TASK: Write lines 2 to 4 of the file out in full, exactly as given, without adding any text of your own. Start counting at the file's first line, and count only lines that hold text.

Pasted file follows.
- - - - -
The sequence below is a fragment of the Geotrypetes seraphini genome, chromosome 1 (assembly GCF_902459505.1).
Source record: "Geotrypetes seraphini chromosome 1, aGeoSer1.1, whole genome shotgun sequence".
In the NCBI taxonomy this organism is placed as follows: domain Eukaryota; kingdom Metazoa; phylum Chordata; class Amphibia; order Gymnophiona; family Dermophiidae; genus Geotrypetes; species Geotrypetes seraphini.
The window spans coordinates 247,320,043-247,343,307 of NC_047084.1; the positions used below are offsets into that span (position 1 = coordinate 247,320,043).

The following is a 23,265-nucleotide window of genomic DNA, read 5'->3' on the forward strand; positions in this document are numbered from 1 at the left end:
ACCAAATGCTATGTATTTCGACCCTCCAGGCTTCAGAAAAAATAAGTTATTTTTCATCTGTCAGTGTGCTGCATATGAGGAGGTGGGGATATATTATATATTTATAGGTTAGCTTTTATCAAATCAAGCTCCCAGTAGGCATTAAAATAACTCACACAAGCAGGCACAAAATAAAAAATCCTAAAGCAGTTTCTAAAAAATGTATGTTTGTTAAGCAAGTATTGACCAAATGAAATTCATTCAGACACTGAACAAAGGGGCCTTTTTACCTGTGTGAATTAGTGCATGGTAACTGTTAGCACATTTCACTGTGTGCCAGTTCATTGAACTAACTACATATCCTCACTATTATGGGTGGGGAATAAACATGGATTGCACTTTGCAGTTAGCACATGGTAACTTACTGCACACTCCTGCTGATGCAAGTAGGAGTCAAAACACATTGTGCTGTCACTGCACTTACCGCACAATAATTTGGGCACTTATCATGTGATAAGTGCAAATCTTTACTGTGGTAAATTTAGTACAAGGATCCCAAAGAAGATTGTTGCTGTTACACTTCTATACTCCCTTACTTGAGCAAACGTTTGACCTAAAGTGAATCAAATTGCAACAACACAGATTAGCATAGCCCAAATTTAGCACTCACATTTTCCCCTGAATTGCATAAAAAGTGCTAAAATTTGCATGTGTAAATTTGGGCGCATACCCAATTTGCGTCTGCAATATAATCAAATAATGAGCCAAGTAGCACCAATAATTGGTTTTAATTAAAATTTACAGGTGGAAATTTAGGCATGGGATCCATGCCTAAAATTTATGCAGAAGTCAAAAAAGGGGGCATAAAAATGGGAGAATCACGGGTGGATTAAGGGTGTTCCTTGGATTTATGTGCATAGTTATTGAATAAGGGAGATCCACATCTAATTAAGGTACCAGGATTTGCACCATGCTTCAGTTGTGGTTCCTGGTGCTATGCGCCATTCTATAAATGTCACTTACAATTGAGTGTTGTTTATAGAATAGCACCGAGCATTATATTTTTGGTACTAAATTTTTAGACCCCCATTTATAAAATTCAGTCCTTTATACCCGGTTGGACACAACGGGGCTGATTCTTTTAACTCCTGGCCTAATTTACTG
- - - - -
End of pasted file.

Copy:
Source record: "Geotrypetes seraphini chromosome 1, aGeoSer1.1, whole genome shotgun sequence".
In the NCBI taxonomy this organism is placed as follows: domain Eukaryota; kingdom Metazoa; phylum Chordata; class Amphibia; order Gymnophiona; family Dermophiidae; genus Geotrypetes; species Geotrypetes seraphini.
The window spans coordinates 247,320,043-247,343,307 of NC_047084.1; the positions used below are offsets into that span (position 1 = coordinate 247,320,043).